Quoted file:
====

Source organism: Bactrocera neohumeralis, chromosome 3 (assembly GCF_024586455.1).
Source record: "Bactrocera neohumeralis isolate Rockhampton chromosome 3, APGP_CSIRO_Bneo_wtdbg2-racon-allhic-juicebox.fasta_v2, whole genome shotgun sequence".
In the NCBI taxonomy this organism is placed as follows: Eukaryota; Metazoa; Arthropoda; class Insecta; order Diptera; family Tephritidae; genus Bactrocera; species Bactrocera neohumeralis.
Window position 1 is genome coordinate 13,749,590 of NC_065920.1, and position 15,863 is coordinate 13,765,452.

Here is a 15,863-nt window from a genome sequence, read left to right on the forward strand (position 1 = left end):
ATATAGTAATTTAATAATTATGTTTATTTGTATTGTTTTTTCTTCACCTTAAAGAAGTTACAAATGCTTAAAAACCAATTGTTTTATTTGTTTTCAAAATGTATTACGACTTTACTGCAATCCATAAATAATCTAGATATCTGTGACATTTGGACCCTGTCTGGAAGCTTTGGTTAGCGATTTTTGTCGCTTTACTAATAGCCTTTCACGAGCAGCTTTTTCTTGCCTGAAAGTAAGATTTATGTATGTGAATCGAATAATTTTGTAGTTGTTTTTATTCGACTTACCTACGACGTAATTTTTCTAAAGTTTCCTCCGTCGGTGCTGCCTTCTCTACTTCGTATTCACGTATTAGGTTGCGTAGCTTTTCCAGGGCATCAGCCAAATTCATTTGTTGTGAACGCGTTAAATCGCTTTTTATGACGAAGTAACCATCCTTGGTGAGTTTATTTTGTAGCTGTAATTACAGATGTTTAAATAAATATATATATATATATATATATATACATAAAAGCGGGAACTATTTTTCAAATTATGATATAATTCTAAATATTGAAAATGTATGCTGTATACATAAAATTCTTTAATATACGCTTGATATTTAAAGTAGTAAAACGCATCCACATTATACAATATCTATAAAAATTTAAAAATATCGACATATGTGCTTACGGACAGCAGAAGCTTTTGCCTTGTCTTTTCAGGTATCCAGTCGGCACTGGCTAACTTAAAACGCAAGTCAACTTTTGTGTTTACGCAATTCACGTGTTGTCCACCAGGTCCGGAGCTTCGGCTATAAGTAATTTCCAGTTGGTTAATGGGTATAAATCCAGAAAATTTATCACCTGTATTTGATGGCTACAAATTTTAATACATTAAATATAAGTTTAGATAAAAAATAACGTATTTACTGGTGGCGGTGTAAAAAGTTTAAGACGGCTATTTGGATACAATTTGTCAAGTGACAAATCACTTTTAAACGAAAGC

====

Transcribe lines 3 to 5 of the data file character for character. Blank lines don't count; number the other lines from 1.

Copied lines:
In the NCBI taxonomy this organism is placed as follows: Eukaryota; Metazoa; Arthropoda; class Insecta; order Diptera; family Tephritidae; genus Bactrocera; species Bactrocera neohumeralis.
Window position 1 is genome coordinate 13,749,590 of NC_065920.1, and position 15,863 is coordinate 13,765,452.

Here is a 15,863-nt window from a genome sequence, read left to right on the forward strand (position 1 = left end):